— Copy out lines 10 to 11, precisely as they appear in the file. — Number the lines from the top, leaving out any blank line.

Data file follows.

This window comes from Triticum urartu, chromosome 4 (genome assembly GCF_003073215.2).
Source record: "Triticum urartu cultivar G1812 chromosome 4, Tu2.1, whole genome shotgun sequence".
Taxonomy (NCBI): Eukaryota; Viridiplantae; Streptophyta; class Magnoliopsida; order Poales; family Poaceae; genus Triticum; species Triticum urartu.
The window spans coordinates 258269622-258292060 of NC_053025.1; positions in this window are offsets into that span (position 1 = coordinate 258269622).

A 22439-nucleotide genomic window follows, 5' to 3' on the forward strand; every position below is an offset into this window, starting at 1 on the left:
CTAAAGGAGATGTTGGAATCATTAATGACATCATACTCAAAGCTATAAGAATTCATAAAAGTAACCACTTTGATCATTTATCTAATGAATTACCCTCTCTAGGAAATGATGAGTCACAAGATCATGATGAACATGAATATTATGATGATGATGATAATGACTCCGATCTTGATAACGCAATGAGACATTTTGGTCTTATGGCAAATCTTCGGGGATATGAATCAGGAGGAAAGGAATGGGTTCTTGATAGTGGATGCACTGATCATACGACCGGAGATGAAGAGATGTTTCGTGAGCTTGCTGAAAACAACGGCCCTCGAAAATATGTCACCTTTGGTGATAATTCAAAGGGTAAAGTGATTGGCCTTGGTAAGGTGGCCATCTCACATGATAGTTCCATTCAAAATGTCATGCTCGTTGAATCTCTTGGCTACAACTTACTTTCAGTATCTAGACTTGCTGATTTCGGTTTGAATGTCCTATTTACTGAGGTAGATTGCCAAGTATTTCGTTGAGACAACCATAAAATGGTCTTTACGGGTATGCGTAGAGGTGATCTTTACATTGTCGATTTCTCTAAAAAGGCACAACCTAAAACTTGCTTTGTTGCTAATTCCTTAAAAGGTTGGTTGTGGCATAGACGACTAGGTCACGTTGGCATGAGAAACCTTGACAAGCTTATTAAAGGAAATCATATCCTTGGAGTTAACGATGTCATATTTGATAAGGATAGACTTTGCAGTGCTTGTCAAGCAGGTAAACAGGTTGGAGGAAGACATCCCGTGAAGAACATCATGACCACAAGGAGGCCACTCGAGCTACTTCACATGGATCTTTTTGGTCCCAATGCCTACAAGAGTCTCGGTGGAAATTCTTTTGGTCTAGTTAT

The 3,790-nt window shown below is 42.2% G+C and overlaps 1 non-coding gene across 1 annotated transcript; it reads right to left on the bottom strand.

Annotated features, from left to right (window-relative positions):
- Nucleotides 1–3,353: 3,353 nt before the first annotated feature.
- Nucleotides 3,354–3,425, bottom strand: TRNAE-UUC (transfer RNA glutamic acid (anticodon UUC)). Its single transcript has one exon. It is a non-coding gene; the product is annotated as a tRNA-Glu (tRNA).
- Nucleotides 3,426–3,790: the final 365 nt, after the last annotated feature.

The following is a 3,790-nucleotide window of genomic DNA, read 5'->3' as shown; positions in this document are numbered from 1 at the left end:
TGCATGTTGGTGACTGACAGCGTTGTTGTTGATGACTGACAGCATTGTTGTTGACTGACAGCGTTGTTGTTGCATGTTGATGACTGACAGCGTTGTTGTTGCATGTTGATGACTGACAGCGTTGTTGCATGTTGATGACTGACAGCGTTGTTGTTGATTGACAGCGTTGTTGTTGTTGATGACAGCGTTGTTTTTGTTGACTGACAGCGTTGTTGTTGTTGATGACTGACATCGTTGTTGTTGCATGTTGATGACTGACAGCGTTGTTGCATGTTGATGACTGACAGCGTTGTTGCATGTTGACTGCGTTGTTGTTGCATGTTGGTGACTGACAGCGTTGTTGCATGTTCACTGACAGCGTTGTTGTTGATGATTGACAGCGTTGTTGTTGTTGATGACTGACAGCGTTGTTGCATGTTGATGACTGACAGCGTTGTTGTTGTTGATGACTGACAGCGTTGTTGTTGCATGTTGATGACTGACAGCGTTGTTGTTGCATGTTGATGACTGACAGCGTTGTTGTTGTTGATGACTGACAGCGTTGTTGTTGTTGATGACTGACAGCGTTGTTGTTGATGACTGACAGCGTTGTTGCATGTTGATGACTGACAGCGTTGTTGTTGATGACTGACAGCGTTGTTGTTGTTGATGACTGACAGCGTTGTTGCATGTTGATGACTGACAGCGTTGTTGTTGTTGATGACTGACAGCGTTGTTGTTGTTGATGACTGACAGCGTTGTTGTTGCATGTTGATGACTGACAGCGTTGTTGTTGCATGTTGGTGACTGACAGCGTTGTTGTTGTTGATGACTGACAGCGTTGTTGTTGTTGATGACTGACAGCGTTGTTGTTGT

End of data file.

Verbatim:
- Nucleotides 3,354–3,425, bottom strand: TRNAE-UUC (transfer RNA glutamic acid (anticodon UUC)). Its single transcript has one exon. It is a non-coding gene; the product is annotated as a tRNA-Glu (tRNA).
- Nucleotides 3,426–3,790: the final 365 nt, after the last annotated feature.